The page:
MaxEnt (Maximum Entropy) is a java-based free software that is capable of producing ecological models of the geographic distributions of species based on variables using the maximum entropy method of probability. The maximum entropy method ensures that the probability distribution the model estimates is closest to uniform and the most spread out, subject to the constraints set by the variables; i.e., the model assumes that a species can be found uniformly across space subject to the constraints set. This software is written by Steven Phillips, Miro Dudik and Rob Schapire, with support from AT&T Labs-Research, Princeton University, and the Center for Biodiversity and Conservation, American Museum of Natural History. This software generates models of a species’ geographic distribution using the constraint features or the environmental variables describing the background landscape and by using the collection of presence-only data of the distribution of the species in question. It can also integrate both categorical and continuous data for the variables and will not diminish its capability to produce a good model.
Aside from its application in modeling the geographic distributions of species habitats in ecology and biogeography, the maximum entropy method has been used in the fields of linguistics (for natural language processing), economics (mainly in game theory), climate research (modeling a species habitat based on future climatic scenarios), and in political science and sociology (application of ecological inferences or drawing conclusions about individual behavior from aggregate data).

Session 2: Grid Analysis and Display System (GrADS) for Earth Science Data Processing and Visualization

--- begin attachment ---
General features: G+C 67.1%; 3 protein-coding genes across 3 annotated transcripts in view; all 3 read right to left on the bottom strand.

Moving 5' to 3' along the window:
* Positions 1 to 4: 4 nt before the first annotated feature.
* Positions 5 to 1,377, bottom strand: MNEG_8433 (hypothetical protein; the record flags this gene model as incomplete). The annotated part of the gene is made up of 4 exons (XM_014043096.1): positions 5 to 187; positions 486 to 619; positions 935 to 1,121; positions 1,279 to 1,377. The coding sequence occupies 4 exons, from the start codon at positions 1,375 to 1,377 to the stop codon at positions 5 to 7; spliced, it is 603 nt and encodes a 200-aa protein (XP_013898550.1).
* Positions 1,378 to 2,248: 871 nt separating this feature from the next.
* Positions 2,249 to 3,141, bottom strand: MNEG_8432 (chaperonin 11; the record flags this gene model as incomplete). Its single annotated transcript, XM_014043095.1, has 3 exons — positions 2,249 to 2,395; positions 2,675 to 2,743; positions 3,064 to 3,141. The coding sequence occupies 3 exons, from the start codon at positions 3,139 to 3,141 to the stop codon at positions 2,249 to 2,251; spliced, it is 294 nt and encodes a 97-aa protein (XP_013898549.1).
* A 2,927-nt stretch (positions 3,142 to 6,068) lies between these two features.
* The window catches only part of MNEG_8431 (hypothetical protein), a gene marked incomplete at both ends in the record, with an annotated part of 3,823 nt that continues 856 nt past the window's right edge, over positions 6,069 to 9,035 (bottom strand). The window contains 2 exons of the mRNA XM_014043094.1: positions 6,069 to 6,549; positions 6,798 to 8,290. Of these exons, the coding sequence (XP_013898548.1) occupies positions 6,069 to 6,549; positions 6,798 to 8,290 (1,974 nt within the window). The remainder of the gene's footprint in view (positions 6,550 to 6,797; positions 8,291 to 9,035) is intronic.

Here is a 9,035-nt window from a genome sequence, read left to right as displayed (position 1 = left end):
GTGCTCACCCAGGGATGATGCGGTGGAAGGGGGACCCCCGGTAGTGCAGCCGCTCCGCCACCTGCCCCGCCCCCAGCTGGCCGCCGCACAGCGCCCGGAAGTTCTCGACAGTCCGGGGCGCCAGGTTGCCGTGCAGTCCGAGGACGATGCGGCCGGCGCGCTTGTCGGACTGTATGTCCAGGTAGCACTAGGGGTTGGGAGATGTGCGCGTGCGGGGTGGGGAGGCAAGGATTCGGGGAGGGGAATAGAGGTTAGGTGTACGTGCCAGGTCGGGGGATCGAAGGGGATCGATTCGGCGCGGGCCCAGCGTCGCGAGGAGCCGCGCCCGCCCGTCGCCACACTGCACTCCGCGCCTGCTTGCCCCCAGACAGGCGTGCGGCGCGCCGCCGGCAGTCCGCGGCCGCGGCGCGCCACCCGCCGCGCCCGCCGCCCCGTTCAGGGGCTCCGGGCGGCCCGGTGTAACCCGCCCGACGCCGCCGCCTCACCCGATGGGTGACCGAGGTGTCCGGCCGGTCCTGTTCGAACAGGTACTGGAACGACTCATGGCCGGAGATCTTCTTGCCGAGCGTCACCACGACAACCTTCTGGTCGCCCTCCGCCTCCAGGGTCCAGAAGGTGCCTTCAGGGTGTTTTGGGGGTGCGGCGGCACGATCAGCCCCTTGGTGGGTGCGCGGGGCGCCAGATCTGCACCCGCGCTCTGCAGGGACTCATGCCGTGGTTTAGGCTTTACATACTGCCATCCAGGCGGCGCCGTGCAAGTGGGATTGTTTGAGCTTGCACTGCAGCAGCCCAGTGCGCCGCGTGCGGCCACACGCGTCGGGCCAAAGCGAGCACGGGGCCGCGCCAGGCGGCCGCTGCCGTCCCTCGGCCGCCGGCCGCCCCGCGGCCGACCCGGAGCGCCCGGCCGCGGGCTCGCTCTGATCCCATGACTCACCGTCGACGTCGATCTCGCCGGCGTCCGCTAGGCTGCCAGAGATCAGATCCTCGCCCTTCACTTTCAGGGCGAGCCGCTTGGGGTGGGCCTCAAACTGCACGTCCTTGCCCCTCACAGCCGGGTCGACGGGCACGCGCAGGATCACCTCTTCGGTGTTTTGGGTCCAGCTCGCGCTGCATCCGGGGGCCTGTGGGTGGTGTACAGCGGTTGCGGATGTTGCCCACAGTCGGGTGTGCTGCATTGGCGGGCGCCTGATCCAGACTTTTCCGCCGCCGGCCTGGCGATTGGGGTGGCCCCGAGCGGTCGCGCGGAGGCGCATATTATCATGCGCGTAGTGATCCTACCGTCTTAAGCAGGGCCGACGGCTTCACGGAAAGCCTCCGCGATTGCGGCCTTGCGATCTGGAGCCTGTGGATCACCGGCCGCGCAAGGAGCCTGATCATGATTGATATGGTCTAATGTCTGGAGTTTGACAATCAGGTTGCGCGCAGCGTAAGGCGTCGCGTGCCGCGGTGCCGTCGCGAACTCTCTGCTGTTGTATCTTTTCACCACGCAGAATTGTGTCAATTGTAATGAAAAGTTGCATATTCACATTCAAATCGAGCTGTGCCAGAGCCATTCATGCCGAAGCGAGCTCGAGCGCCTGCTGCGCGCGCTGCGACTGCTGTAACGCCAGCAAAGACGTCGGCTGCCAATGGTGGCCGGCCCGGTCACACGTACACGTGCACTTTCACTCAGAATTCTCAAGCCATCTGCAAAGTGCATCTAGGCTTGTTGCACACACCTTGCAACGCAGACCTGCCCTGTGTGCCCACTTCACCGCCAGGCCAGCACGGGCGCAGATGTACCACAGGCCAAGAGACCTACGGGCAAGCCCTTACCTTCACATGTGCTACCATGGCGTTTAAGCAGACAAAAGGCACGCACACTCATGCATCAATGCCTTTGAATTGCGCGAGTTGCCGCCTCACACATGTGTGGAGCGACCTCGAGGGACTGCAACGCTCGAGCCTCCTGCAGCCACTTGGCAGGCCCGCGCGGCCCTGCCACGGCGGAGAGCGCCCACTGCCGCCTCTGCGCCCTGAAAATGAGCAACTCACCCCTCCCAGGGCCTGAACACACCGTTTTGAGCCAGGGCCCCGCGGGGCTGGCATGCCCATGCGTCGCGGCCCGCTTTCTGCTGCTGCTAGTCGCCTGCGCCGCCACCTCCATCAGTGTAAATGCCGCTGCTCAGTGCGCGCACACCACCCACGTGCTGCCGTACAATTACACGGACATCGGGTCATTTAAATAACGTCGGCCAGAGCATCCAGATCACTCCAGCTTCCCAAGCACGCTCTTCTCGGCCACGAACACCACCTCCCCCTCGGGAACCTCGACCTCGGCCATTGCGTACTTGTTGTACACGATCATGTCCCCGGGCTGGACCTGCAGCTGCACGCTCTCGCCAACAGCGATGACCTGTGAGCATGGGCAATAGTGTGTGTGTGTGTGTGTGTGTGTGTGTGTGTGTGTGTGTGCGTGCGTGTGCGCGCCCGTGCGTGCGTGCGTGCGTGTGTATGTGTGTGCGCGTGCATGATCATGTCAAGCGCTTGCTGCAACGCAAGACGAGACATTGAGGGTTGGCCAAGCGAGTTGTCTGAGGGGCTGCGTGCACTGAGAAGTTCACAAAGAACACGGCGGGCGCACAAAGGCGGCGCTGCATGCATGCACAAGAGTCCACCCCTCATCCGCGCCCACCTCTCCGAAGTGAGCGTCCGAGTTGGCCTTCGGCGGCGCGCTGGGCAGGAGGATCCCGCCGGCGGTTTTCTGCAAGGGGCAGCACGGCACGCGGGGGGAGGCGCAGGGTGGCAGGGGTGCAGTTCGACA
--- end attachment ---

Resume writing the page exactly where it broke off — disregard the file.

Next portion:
Discussant: Robert Badrina, MS Meteorology student

Grid analysis and display system (GrADS) is an open source, interactive desktop tool that is used for easy access, manipulation and visualization of earth science data. It can handle various data file format such as binary (stream or sequential), GRID, NetCDF, HDF and BUFR (for station data). GrADS has been implemented worldwide and currently being used by researchers around the globe, it has an online group forum where community of users exchange information about the software.

Outputs of climate models (Regional Climate Model (RegCM) and Global Climate Model) are
can be utilized using GrADS. It uses four convention environmental dimensions: longitude,
latitude, vertical level and time. There are also data available for free such as resources
from the Tropical Rainfall Measuring Mission (TRMM) which can provide rainfall estimates
that can be processed using GrADS. Data can be displayed using variety of graphical
technique: line and bar graphs, scatter plots, smoothed contours, shaded contours,
streamlines, wind vectors, grid boxes, shaded boxes and station model plots. GrADS is
supported by the Institute of Global Environment and Society dedicated for climate research
in the service of the society.

S.T.A.R.T. aims to provide a venue for young researchers to present various techniques for visualizing and analyzing spatial data using recent technologies and data processing software to aid in further enhancing social science research methodologies.

As spatial information is integral in addressing the pressing environmental and social issues we deal with at both local and global scales, these colloquia seek to facilitate exchanges among young academics on the potentials of available technologies to deliver useful information to the public for more informed decision-making.

The Lab Core Group of the UP Department of Geography was formed in 2009 by student
volunteers who wanted to help manage the then small GIS laboratory of the institution. 

Beyond serving as the lab technical assistance team, it initiated other projects such as the Geography1 Open Lab which rovided introductory training on Google Earth image interpretation, GIS, and GPS, and the drafting of he GIS laboratory user guidelines and its file management and data security scheme.